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Home > Special Topics > Social Trends Last Updated: 15:18 03/09/2007
Social Trends #31: April 4, 2003

Women in Japanese Politics: Part One -
Too Few Women in Japanese Politics

J. Sean Curtin (Professor, Japanese Red Cross University)

A full list of articles in this series can be found here.

For a long time, political commentators have bemoaned the fact that Japan has one of the lowest representations of female politicians in the industrialized world. The full extent of this gender imbalance was graphically illustrated in a worldwide survey of female lawmakers released in March 2003. Of the 181 countries included in the global poll, Japan was ranked 97th and came in at 132nd place in the overall league table. Furthermore, this abysmal showing would have been even worse if the survey had used March 2003 figures instead of data from Japan's last general election in June 2000.

The international survey was conducted by the Inter-Parliamentary Union with overall rankings being calculated on the basis of representation in lower houses of parliament or single chambers. Lower houses were used as a baseline because many countries do not have bicameral legislative systems.*

In the Japanese lower house election of June 2000, the number of female politicians elected was 35 out of a total of 480 lawmakers. This represented just 7.3% of all lower house members. In most northern European countries, women on average make up over 30% of parliamentarians. In the United States 14.3% of legislators are women, which put the country in 59th place. In Asia, Vietnam was the star performer coming in at number 16 with 27.3% of the parliamentary seats held by women. China took 31st place with 21.8% while South Korea hit three figures at 103rd with just 5.9% of lawmakers being women.

I. Percentage of Female Lawmakers by Country
World RankingCountryPercentage of Female Representatives in Lower House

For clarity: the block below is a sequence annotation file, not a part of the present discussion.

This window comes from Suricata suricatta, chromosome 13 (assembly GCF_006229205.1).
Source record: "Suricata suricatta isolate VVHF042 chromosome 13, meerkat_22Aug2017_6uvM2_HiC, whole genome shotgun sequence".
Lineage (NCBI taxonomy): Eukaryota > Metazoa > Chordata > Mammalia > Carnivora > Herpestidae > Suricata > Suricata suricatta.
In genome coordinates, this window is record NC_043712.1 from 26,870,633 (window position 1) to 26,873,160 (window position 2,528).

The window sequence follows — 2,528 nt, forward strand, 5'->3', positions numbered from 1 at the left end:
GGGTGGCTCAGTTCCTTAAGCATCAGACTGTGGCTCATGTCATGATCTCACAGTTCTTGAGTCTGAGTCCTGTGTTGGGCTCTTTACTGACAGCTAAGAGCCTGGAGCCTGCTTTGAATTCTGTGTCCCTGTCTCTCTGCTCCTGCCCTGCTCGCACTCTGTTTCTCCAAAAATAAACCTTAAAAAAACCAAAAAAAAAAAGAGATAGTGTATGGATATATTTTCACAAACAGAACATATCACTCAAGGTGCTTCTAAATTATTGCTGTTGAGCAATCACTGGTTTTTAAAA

13South Africa29.8%
49United Kingdom17.9%
59United States14.3%
103Republic of Korea5.9%
Source: Inter-Parliamentary Union, March 2003*
Note: As elections occur, the rankings in the above league table will gradually change

The Inter-Parliamentary Union used June 2000 data for Japan in its survey, but since then two prominent female lawmakers, Makiko Tanaka and Kiyomi Tsujimoto, have resigned their parliamentary seats. When these two losses are factored in, the current representation equals 6.9% which would rank Japan 99th behind Kenya (7.1%).**

Even though Japan ranks very low, there has been a slight increase in the number of female legislators in recent years. At the time of the last lower house election, Japanese political observers actually considered the figure of 35 female lawmakers as something of a milestone for Japan. In the previous parliament there were only 23 women, representing 4.8% of all lawmakers in the lower house.

As one would expect, there is also a huge imbalance in female representation in the political parties. This is particularly acute for Japan's two largest parties, the Liberal Democratic Party and the Democratic Party of Japan. The table below clearly shows the serious imbalance amongst the parties at the time of the last election.

II. Party Representation in the June 2000 Lower House Election by Gender
Political PartyNumber of Male to Female RepresentativesPercentage of Female Lawmakers in the Party
Liberal Democratic Party225 males to 8 females3.43%
Democratic Party Japan121 males to 6 females4.72%
Komeito28 males to 3 females9.67%
Liberal Party21 males to 1 female4.54%
Communists16 males to 4 females20%
Social Democratic Party9 males to 10 females52.63%
New Conservative Party6 males to 1 female14.28%

The Social Democratic Party is the political party with the highest number of women representatives in the lower house and is atypical by Japanese standards. It is headed by veteran female lawmaker Takako Doi. At the time of the 2000 election the SDP was the only party in which the majority of representatives were female.***

Although Japan has been going through a period of political realignment over the past decade, this has only marginally increased the number of female lawmakers. It will probably take a few more decades before Japanese women reach the levels of representation recorded in Europe. Until then, the demands for a better deal for Japan's long ignored women voters will probably go unanswered.


* Inter-Parliamentary Union (March 2003)

** Comment on Makiko Tanaka's Dismissal
J. Sean Curtin, Debates, GLOCOM Platform, 31 January 2002

Tanaka Dismissal: Month One Analysis
J. Sean Curtin, Debates, GLOCOM Platform, 1 March 2002

Tanaka Declares War on Koizumi: Paradise Lost
J. Sean Curtin, Debates, GLOCOM Platform, 21 March 2002

*** Poverty and Politics in Okinawa
J. Sean Curtin, SEAS Japanese Studies Newsletter, Spring 2001

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